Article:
I finally got around to reading The Obelisk Gate, the second book in the Broken Earth trilogy, written by award-winning author N.K. Jemisin. In this sequel, Essun has finally found shelter, but not her missing daughter. Instead, there is Alabaster, destroyer of the world with a new quest that only Essun can complete. Let’s get on with my review, shall we?
The writing of dreams
Just like The Fifth Season, this book is written in the second person from the perspective of an omnipotent narrator who cleverly guides you through this unraveling world. This style completely immerses you in the narrative. Even though there are technically separate POV’s I still really enjoyed all of them – which literally never happens to me. I think the second person element makes them all seem equally valuable.
Jemisin just has a way with words. She had me hooked from page one! Read my favourite passage and see for yourself:
What? “Alabaster said the Moon was flung away.”
“Into a degrading long-ellipses orbit.” When you stare blankly, she speaks your language again. “It’s coming back.”
Oh, Earth. Oh, rust. Oh, no. “You want me to catch the fucking Moon?”
Change of pace
The pacing of The Obelisk Gate completely shifts and slows down. Many reviewers point to this as their main gripe with this series I, however, think it’s one of the best things about it! Jemisin is not afraid to stop and let the characters grow and learn whilst the world around them slowly falls apart.
I agree with the author that this series needed a moment to allow the characters to age, learn, develop and for the world to begin collapsing so that the story made sense. All of this would take time in the ‘real world’ so it is reflected in this novel. Don’t get me wrong, there is still plenty of action in this book, it’s just the general style is slightly slower.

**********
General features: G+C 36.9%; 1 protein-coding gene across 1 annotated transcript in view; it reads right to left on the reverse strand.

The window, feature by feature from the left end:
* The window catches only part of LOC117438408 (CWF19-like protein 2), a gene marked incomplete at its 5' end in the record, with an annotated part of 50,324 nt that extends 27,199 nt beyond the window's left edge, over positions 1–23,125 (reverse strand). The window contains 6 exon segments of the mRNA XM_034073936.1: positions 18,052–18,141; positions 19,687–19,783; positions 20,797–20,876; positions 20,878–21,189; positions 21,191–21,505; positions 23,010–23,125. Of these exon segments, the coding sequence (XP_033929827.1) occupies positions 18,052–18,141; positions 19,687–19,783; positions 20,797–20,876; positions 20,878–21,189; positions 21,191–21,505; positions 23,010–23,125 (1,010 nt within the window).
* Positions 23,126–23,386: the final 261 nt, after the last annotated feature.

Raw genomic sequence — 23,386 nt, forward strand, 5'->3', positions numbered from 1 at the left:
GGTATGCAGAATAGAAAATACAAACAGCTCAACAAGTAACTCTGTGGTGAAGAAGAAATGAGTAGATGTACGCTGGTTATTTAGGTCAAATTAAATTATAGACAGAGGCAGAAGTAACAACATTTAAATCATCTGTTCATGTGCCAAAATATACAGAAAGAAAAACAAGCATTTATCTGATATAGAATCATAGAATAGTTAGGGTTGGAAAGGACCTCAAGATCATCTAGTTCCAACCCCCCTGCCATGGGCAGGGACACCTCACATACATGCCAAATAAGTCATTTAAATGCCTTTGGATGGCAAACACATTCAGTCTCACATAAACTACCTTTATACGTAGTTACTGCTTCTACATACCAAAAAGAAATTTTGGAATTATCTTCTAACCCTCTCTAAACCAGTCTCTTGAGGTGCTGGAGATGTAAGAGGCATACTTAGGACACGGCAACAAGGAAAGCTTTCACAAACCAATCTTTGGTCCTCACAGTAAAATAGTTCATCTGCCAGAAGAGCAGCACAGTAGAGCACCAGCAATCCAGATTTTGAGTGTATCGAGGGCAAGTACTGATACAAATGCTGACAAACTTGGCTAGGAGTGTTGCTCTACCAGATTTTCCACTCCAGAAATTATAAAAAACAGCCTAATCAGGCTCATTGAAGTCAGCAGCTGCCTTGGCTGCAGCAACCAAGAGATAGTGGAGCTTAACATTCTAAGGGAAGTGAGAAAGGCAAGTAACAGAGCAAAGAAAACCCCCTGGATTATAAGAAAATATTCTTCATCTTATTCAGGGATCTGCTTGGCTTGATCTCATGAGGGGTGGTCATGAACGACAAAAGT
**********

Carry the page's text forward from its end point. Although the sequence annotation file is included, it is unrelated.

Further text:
I don’t think I have ever read a book that reveals plot points to the reader in such a sophisticated style. You pretty much never see a reveal coming. There were so many moments where I had to step away from the book to think about what I had just learned. Side note, I annotate and tab nearly all of my books and this one is FULL of orange ‘plot’ tabs that reflect just how many times I was screaming ‘NOOOO, OOMGGGG.’
Also, the relationship between science and magic is handled brilliantly. The author literally writes a passage that starts:
‘It hasn’t ever made sense, has it, how orogeny works?’
The characters in this book are wonderfully and realistically written. Their relationships feel tangible even in this ridiculous setting, and all of the characters have been written with representation in mind. There is sexuality rep, trans rep, racial rep, and the list could go on. Thankfully, you’ll be pleased to know, this novel is anything but tokenistic, as it is wonderfully handled by an own voices author.